I increase the length of the SpringArm to 200 and hit play. We’re getting somewhere:
As soon as we move the slimes stay put, though. Time to hook up the pawn movement code to the events we made in our CharacterActors earlier.
This is part of the MoveStep event:
And this is part of the MoveTurn section:
Great, now we’ve got our slimes moving along with our pawn, but we still cannot visualize them equipping items. This is going to take some work.
We go to WBP_Slot, the widget blueprint representing inventory slots. We want to add functionality that can affect other blueprints in our projects, like our CharacterActors without making our code too spaghettified. Event Dispatchers are a good fit for this. I add two new event dispatchers to WBP_Slot, to be called when items are equipped, unequipped or used. I have them take a WBP_Item blueprint as a parameter:
I call them in them in the following places:
Ok, so far so good. Now we need to tie these interface events to the appropriate slots and call our item equip and use events from there. We can use WBP_MiniCharacter for this, which is the tiny “character sheet” that shows our portrait, health and what items are equipped in our hands. Here is what I do:
And there we are! We are visualizing our characters, they are moving along with our pawn, can equip items and animate when the items are used. Clearly there is much room for improvement, but this should give you something to build upon:
Hi, I asked this on the discord, but maybe it’s better here for posterity. Does the DCT integrate with your other kit, the Advanced Turn Based Tile Toolkit? That would be some awesome functionality if it did.
Hey, they don’t integrate super easily out of the box, but with a bit of work it should be possible for them to borrow quite a lot from each other. I am planning on creating a tutorial for this in the future.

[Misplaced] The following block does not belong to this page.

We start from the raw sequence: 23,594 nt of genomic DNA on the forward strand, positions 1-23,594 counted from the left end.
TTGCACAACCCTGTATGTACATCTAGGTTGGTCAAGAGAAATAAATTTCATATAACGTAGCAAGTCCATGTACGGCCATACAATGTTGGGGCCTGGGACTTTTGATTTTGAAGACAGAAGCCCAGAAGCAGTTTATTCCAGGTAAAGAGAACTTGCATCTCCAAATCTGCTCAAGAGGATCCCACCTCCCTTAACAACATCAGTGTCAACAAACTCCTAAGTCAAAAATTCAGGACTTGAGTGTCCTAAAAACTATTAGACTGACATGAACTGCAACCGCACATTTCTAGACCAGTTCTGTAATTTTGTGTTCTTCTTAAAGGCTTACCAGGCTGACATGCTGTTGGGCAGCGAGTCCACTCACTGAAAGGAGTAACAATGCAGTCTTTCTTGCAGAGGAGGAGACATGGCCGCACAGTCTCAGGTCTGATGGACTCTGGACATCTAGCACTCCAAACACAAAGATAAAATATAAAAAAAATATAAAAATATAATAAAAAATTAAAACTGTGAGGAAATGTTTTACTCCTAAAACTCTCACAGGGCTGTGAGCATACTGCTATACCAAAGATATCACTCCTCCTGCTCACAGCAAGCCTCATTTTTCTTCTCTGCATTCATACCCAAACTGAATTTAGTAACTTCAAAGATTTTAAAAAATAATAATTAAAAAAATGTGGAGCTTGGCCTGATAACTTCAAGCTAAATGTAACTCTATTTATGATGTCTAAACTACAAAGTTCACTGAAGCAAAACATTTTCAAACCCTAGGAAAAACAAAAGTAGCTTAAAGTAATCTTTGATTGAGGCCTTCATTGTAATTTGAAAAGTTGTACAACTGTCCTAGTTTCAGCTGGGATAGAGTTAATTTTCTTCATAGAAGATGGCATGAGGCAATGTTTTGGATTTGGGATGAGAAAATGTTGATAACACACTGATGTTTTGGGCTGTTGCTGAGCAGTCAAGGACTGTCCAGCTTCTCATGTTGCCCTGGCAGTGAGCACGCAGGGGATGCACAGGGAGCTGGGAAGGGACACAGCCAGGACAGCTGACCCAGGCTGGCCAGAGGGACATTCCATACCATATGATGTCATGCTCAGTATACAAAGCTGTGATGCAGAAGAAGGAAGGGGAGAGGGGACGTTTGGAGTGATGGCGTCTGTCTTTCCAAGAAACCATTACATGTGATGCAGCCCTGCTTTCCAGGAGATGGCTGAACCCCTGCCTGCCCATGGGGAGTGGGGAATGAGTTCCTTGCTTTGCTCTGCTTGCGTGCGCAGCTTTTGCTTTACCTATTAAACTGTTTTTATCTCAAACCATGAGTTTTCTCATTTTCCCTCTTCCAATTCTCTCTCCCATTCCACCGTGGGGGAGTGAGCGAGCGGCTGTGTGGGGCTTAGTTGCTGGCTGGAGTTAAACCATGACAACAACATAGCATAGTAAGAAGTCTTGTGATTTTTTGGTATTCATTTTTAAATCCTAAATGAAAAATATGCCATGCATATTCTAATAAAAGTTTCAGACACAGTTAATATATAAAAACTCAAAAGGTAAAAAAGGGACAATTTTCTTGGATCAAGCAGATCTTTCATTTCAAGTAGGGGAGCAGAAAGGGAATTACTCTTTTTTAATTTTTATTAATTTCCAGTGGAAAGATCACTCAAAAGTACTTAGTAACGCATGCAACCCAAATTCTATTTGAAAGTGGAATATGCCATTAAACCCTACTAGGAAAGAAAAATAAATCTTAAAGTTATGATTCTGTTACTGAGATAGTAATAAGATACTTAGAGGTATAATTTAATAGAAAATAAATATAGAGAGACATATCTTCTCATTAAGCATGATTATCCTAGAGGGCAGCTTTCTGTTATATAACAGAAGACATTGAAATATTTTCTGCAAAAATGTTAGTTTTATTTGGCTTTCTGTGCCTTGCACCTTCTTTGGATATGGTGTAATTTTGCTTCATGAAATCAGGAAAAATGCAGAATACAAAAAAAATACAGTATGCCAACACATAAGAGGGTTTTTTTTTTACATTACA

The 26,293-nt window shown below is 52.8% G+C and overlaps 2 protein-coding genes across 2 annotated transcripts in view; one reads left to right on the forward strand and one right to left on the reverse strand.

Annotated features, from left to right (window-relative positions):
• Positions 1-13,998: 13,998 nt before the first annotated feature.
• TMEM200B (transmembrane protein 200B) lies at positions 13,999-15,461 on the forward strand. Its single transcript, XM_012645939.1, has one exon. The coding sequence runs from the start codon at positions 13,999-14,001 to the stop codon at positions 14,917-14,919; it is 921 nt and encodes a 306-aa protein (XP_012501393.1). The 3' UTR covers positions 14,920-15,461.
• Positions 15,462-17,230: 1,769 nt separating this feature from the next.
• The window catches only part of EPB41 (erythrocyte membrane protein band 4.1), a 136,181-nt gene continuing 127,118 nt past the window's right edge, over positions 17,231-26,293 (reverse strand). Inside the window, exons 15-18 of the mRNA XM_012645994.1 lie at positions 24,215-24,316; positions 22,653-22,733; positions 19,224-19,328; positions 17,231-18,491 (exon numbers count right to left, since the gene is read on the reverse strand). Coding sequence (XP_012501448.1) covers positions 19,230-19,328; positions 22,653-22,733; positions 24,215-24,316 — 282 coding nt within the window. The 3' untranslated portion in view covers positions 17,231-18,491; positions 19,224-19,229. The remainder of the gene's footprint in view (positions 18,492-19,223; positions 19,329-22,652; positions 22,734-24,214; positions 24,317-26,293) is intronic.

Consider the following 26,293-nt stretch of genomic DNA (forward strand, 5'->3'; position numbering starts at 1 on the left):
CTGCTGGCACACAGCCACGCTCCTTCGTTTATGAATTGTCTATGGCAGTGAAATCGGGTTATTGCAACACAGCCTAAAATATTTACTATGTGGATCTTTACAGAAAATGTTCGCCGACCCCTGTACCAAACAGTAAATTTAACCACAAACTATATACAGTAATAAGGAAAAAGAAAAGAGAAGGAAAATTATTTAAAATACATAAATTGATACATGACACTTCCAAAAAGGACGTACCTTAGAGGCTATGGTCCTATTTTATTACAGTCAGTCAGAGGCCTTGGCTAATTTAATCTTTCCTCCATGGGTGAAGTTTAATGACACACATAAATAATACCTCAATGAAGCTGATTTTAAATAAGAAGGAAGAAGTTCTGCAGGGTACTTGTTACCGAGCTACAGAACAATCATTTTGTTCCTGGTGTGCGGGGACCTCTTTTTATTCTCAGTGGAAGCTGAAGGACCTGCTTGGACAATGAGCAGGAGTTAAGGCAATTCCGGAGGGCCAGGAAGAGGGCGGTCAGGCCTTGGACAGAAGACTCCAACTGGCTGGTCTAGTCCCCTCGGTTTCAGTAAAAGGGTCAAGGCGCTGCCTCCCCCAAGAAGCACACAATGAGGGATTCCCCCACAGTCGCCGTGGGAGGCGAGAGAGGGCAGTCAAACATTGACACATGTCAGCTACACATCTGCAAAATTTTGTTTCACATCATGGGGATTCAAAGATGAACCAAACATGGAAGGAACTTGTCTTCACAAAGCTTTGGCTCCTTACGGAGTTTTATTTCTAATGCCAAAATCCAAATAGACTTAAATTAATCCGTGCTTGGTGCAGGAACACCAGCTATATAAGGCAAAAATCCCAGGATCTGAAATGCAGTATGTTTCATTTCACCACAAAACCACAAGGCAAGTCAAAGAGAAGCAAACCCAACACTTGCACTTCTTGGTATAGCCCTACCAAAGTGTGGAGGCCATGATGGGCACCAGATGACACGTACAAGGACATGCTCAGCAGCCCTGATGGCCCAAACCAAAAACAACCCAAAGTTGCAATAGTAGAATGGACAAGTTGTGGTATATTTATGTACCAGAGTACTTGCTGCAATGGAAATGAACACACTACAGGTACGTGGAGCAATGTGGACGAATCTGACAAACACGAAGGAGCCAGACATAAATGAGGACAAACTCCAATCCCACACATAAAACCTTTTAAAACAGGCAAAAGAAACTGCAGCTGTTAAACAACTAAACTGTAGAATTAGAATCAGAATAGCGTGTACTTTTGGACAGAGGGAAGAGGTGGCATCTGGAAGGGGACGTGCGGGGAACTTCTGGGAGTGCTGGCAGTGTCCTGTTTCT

Just submitted a new DCT update to Epic! It should be live in a few days. Check out my Trello for an overview (The list titles v.1.1): Trello
The biggest change is the modular item rules, which allow you to define rules for when and where items can be added to/removed from slots and when they can be used. Rules are added to two new arrays in the item data table and defined within two new types of Object blueprints. This consolidates a lot of the rules that were previously spread over multiple locations, such as needing to have enough mana to use an item, not being allowed to pick up passive powers, having to wait for item cooldown etc.
Utilizing these new rules I’ve also added bows that require ammo and a greataxe that requires two hands to use.
Also: Secret doors!
v1.1 (sent to Epic)
Modular item rules for when items can be added to/removed from slots and when they can be used
I have tested converting DCT to UE5 early access and everything seems to be working fine. The appearence of the UI is different due to different defaults in the engines, but I can’t see any issues in the gameplay logic. If you are porting over a dungeon map from UE4 to UE5 you might have to recompile some of the BP_Interactable actors in the scene to make sure their grid placement is updated, but that is the only small issue I’ve encountered so far. I’ll be continuing to test DCT out in UE5 and will do my best to make sure that converting a project is hassle free.